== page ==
Experts Slam Tennessee's New Law Banning AI Impersonations

Tennessee’s governor has signed into law staunch protections against AI fakes — but there’s cause for concern that its language could be used to criminalize non-AI behavior. In a Nashville honky tonk, TN’s Governor Bill Lee enacted the Ensuring Likeness Voice and Image Security Act — or ELVIS Act, in an apparent reference to the iconic Tennessee singer who’s being resurrected as an AI — which the state is calling a “first-of-its-kind” legislation in a press release touting the newly-enshrined law that seeks civil penalties for nonconsensual AI forgeries. Introduced in January amid growing concerns about AI deepfakes, the ELVIS Act’s rapid legal enshrinement by Tennessee’s governor — who, it should be noted, has also signed multiple anti-LGBTQ bills, including a drag ban, into law — expands upon Tennesse’s existing publicity rights law to ban cloning or otherwise faking the likeness or voice of any individual in the state. Citing a half-dozen recent headline-grabbing examples of generative AI tech being used without consent, the new law outlines civil penalties, including fines of $50,000 per instance of unauthorized “distribution, transmission, or other making available of a personalized cloning service.” While it does allow for certain constitutional exceptions, critics of the bipartisan effort are concerned that it could be twisted or otherwise infringe upon individual or studio rights. “It would absolutely chill the exercise of First Amendment-protected speech, making movies and TV shows based on real people and events,” Ben Sheffner, an attorney for the Motion Picture Association (MPA), told WATE, a Nashville ABC affiliate, earlier…Experts Slam Tennessee's New Law Banning AI Impersonations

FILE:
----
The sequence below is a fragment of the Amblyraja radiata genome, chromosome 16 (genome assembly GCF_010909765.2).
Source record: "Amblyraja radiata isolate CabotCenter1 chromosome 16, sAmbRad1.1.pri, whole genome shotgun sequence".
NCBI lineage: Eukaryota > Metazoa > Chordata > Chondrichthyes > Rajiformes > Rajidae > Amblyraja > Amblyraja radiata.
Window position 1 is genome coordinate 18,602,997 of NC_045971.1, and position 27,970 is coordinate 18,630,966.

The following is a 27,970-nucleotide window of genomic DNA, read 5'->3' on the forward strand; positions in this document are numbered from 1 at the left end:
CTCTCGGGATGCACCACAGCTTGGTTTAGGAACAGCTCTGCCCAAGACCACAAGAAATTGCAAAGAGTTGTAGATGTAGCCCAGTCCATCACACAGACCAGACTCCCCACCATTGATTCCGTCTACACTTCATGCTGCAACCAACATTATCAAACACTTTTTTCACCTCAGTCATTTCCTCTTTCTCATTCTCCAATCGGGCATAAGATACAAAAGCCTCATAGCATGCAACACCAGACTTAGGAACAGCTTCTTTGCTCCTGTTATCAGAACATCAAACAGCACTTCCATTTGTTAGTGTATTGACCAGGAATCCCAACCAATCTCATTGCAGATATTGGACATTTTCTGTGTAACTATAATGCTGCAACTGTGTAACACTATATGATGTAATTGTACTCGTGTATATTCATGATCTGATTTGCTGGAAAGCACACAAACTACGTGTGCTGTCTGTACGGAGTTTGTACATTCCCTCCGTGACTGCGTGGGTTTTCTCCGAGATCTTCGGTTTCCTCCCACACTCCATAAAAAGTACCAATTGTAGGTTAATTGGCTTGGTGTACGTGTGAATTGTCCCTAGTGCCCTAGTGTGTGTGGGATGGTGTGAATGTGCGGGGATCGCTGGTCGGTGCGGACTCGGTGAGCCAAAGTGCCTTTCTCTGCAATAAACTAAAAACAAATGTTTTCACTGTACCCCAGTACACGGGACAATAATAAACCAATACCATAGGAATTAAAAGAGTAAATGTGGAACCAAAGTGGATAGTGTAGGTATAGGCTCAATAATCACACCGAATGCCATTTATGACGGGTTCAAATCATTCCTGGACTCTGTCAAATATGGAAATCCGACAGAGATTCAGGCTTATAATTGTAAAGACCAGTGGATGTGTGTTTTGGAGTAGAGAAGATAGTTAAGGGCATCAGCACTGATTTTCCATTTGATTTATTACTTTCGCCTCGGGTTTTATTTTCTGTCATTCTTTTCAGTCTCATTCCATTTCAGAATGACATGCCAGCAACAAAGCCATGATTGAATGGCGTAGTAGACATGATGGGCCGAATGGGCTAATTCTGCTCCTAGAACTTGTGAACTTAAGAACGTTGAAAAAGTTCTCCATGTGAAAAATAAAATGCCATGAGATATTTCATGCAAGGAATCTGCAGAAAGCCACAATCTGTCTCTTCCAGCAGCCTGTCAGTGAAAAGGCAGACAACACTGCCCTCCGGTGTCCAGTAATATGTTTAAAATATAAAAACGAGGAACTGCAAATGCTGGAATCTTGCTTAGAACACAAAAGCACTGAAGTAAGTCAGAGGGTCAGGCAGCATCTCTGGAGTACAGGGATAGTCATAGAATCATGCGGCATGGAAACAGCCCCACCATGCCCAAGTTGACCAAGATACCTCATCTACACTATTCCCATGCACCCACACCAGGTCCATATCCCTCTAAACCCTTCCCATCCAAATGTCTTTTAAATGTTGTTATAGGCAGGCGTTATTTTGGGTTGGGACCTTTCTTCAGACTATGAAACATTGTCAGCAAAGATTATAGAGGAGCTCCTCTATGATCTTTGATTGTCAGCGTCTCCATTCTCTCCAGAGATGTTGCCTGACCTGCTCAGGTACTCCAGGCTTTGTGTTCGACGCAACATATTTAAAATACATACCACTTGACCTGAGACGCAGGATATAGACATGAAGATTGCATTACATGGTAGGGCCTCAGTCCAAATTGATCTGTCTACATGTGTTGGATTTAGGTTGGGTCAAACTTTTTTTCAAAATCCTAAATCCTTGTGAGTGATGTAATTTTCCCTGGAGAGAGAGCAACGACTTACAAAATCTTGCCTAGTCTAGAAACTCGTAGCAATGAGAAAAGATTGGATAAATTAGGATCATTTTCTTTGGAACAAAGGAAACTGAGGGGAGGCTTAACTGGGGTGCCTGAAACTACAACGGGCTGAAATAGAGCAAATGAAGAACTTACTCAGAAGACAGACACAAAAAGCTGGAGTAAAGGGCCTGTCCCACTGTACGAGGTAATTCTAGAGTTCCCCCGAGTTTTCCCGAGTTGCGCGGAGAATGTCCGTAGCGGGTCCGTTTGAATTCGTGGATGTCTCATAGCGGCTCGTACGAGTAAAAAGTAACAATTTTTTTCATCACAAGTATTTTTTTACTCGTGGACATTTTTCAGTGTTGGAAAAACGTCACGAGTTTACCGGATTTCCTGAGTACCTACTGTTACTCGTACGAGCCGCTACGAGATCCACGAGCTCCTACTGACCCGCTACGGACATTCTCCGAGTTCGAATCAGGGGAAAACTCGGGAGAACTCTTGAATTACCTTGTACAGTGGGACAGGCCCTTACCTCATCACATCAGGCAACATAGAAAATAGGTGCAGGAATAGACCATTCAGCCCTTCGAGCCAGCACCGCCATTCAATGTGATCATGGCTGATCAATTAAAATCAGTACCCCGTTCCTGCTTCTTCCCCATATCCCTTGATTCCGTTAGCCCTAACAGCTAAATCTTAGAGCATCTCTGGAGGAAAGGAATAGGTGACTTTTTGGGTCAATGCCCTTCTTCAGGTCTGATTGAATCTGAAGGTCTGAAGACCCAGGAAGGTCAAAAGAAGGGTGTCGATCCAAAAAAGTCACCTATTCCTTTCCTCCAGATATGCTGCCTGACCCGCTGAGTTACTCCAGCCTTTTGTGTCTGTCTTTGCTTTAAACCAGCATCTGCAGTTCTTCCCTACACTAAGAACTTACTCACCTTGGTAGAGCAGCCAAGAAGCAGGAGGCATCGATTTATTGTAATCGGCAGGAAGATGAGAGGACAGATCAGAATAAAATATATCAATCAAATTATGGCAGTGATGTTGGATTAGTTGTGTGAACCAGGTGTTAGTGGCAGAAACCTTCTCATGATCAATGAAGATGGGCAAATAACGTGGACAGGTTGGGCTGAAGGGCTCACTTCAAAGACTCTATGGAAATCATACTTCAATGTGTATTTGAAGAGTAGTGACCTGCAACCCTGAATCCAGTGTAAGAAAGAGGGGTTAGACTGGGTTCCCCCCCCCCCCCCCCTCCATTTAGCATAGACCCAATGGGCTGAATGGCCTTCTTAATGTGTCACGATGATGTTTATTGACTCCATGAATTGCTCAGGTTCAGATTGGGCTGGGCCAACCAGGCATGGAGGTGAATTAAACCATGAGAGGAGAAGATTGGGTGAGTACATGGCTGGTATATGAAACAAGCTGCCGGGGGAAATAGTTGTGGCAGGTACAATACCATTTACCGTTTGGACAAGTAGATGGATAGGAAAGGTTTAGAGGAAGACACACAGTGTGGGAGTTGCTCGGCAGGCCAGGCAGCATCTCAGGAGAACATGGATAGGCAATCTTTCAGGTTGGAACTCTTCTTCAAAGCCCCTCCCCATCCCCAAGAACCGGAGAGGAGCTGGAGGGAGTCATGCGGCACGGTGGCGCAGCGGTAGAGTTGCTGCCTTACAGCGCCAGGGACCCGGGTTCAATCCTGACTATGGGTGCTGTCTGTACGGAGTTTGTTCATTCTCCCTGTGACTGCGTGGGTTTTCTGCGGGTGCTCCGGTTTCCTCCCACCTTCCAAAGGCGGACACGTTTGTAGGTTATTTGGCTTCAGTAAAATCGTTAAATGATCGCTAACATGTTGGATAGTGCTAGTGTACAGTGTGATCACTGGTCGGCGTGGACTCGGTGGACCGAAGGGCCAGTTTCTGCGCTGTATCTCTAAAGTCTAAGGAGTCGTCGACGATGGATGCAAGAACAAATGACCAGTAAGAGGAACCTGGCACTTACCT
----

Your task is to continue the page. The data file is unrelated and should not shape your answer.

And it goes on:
Leave a Reply

Your email address will not be published. Required fields are marked *